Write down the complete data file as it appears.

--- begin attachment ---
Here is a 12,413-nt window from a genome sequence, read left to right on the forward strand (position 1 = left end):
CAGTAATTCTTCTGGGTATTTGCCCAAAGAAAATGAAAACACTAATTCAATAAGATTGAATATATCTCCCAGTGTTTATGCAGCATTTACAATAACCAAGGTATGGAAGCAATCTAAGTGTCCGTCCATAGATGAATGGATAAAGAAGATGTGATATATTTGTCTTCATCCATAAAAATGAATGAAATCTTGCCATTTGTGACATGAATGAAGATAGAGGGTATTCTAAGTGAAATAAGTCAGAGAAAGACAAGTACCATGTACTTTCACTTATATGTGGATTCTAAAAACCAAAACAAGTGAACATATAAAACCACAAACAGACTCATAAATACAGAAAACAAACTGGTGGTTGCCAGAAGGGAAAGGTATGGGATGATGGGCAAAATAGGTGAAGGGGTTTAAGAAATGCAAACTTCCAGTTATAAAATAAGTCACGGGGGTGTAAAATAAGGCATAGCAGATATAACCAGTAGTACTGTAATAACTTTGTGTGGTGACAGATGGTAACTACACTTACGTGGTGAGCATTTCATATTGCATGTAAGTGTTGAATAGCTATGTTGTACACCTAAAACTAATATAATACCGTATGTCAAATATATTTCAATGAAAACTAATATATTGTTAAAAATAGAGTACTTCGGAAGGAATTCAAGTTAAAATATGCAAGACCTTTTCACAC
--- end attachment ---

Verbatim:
Here is a 12,413-nt window from a genome sequence, read left to right on the forward strand (position 1 = left end):
CAGTAATTCTTCTGGGTATTTGCCCAAAGAAAATGAAAACACTAATTCAATAAGATTGAATATATCTCCCAGTGTTTATGCAGCATTTACAATAACCAAGGTATGGAAGCAATCTAAGTGTCCGTCCATAGATGAATGGATAAAGAAGATGTGATATATTTGTCTTCATCCATAAAAATGAATGAAATCTTGCCATTTGTGACATGAATGAAGATAGAGGGTATTCTAAGTGAAATAAGTCAGAGAAAGACAAGTACCATGTACTTTCACTTATATGTGGATTCTAAAAACCAAAACAAGTGAACATATAAAACCACAAACAGACTCATAAATACAGAAAACAAACTGGTGGTTGCCAGAAGGGAAAGGTATGGGATGATGGGCAAAATAGGTGAAGGGGTTTAAGAAATGCAAACTTCCAGTTATAAAATAAGTCACGGGGGTGTAAAATAAGGCATAGCAGATATAACCAGTAGTACTGTAATAACTTTGTGTGGTGACAGATGGTAACTACACTTACGTGGTGAGCATTTCATATTGCATGTAAGTGTTGAATAGCTATGTTGTACACCTAAAACTAATATAATACCGTATGTCAAATATATTTCAATGAAAACTAATATATTGTTAAAAATAGAGTACTTCGGAAGGAATTCAAGTTAAAATATGCAAGACCTTTTCACAC